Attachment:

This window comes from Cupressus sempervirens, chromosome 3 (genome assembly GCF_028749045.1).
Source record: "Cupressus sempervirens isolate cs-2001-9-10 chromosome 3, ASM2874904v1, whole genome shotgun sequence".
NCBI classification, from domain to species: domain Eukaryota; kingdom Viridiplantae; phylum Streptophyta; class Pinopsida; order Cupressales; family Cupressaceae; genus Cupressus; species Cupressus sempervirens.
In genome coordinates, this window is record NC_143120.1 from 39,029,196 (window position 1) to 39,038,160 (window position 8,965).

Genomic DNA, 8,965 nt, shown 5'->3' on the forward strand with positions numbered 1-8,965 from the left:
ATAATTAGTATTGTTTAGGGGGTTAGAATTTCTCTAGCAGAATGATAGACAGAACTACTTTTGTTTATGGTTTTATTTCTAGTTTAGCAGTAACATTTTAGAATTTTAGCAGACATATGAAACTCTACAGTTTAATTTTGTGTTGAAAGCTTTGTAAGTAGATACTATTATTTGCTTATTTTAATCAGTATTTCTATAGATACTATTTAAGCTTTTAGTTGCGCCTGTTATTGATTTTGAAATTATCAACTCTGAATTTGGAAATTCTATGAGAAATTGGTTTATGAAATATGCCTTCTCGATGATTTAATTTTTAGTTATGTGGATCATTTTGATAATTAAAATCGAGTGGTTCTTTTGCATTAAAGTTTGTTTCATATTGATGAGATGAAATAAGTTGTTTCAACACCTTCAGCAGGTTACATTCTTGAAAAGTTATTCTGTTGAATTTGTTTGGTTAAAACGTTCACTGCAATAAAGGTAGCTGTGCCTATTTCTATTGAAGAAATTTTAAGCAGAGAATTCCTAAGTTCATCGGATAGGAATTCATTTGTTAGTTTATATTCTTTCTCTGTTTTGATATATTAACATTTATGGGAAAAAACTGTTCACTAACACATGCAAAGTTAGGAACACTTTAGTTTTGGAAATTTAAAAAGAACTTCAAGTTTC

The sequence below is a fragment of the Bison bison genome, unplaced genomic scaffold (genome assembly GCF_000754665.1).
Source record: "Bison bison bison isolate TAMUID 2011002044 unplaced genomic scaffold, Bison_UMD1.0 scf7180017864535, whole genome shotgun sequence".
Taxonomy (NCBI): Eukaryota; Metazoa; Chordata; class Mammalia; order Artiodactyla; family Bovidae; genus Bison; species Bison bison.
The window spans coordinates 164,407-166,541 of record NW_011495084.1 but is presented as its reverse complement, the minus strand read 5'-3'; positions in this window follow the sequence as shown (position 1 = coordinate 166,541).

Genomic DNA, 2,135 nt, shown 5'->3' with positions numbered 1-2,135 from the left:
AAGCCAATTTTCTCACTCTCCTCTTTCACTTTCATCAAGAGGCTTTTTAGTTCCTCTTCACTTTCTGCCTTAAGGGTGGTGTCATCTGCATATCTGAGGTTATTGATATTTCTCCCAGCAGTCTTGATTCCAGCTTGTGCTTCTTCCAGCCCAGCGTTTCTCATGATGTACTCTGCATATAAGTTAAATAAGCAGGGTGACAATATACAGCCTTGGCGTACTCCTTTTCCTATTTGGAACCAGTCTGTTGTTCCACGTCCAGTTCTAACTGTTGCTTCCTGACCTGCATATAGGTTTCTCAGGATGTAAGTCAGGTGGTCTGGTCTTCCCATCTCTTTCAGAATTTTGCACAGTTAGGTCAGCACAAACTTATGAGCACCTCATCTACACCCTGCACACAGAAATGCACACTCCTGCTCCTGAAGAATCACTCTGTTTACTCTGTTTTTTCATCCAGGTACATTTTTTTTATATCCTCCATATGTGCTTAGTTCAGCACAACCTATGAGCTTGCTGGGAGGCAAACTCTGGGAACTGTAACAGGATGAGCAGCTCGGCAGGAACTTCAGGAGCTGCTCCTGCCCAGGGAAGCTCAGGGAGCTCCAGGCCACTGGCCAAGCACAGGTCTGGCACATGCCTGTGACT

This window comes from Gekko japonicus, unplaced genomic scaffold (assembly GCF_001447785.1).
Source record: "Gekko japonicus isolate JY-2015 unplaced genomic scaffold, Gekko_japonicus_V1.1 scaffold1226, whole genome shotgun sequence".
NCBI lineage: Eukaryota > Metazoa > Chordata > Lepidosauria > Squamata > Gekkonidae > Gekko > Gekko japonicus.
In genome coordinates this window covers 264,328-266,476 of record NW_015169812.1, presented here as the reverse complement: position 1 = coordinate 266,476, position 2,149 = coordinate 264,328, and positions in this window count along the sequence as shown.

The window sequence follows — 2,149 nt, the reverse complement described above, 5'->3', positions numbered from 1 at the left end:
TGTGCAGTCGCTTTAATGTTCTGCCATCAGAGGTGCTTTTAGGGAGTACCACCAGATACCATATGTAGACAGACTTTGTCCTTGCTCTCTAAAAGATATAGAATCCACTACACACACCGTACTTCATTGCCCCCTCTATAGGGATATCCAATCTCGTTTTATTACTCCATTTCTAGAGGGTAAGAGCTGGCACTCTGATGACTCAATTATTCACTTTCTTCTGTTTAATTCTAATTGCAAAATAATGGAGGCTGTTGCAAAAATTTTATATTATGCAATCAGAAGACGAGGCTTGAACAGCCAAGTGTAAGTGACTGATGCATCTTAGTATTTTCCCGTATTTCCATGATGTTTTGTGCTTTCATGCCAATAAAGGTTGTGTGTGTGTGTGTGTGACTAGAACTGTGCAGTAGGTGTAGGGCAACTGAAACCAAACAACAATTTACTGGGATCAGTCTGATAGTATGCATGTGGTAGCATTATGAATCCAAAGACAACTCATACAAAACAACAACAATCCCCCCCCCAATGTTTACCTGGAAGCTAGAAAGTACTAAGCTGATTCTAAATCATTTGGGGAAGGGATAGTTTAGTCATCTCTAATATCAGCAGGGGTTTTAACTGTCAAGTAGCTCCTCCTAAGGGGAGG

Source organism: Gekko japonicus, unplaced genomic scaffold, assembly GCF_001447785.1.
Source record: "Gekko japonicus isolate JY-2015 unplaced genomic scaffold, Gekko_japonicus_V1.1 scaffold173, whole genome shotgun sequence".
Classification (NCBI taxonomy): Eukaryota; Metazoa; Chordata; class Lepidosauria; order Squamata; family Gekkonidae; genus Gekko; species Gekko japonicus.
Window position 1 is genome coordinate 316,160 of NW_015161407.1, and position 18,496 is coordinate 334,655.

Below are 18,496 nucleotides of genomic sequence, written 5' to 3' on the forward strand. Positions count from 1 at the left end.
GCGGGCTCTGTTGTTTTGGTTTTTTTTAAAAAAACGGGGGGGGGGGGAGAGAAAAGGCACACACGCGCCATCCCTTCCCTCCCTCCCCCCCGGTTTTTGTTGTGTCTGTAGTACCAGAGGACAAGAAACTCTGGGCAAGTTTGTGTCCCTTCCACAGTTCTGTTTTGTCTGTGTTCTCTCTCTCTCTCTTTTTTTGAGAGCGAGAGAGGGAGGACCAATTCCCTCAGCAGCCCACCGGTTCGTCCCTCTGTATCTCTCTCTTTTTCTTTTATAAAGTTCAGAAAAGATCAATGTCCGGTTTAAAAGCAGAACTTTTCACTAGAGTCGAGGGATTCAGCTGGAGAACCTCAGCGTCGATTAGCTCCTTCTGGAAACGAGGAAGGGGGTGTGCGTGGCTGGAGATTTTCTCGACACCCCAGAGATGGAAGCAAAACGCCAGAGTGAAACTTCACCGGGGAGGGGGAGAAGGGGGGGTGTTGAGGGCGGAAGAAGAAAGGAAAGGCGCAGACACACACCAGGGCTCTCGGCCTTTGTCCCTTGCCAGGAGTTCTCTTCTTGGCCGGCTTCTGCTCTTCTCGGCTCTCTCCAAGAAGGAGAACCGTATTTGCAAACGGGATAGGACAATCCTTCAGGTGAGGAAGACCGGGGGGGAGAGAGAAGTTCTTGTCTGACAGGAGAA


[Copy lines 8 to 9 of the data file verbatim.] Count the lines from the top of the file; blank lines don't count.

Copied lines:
Source record: "Bison bison bison isolate TAMUID 2011002044 unplaced genomic scaffold, Bison_UMD1.0 scf7180017864535, whole genome shotgun sequence".
Taxonomy (NCBI): Eukaryota; Metazoa; Chordata; class Mammalia; order Artiodactyla; family Bovidae; genus Bison; species Bison bison.